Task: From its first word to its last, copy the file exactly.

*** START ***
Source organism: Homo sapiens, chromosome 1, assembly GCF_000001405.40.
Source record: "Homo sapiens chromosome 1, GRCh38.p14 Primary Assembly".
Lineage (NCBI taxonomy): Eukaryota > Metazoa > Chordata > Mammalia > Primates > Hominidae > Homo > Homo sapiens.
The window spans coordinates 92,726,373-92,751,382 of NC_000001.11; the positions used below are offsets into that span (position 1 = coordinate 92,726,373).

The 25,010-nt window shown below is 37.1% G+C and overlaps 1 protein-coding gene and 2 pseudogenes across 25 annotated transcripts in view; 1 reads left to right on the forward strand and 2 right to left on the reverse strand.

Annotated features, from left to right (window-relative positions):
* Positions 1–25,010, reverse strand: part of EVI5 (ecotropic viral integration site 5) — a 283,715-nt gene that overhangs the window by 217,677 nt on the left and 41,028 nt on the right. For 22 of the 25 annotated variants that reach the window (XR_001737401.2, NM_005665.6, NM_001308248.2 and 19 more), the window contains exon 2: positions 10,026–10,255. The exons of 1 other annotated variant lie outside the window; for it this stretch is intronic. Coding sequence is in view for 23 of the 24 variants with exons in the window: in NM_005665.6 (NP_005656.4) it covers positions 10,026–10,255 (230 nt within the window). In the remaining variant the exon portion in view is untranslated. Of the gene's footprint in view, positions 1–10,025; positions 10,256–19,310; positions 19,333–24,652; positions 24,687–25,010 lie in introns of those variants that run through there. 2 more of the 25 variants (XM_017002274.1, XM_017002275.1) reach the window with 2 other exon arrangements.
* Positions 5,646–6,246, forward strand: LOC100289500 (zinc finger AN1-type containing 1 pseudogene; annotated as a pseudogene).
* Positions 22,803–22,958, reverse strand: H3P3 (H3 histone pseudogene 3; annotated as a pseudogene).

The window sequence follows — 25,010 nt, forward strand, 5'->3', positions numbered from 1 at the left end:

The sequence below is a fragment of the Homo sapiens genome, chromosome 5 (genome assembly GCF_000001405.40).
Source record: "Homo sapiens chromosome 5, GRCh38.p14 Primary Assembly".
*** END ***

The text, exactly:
Source organism: Homo sapiens, chromosome 1, assembly GCF_000001405.40.
Source record: "Homo sapiens chromosome 1, GRCh38.p14 Primary Assembly".
Lineage (NCBI taxonomy): Eukaryota > Metazoa > Chordata > Mammalia > Primates > Hominidae > Homo > Homo sapiens.
The window spans coordinates 92,726,373-92,751,382 of NC_000001.11; the positions used below are offsets into that span (position 1 = coordinate 92,726,373).

The 25,010-nt window shown below is 37.1% G+C and overlaps 1 protein-coding gene and 2 pseudogenes across 25 annotated transcripts in view; 1 reads left to right on the forward strand and 2 right to left on the reverse strand.

Annotated features, from left to right (window-relative positions):
* Positions 1–25,010, reverse strand: part of EVI5 (ecotropic viral integration site 5) — a 283,715-nt gene that overhangs the window by 217,677 nt on the left and 41,028 nt on the right. For 22 of the 25 annotated variants that reach the window (XR_001737401.2, NM_005665.6, NM_001308248.2 and 19 more), the window contains exon 2: positions 10,026–10,255. The exons of 1 other annotated variant lie outside the window; for it this stretch is intronic. Coding sequence is in view for 23 of the 24 variants with exons in the window: in NM_005665.6 (NP_005656.4) it covers positions 10,026–10,255 (230 nt within the window). In the remaining variant the exon portion in view is untranslated. Of the gene's footprint in view, positions 1–10,025; positions 10,256–19,310; positions 19,333–24,652; positions 24,687–25,010 lie in introns of those variants that run through there. 2 more of the 25 variants (XM_017002274.1, XM_017002275.1) reach the window with 2 other exon arrangements.
* Positions 5,646–6,246, forward strand: LOC100289500 (zinc finger AN1-type containing 1 pseudogene; annotated as a pseudogene).
* Positions 22,803–22,958, reverse strand: H3P3 (H3 histone pseudogene 3; annotated as a pseudogene).

The window sequence follows — 25,010 nt, forward strand, 5'->3', positions numbered from 1 at the left end:

The sequence below is a fragment of the Homo sapiens genome, chromosome 5 (genome assembly GCF_000001405.40).
Source record: "Homo sapiens chromosome 5, GRCh38.p14 Primary Assembly".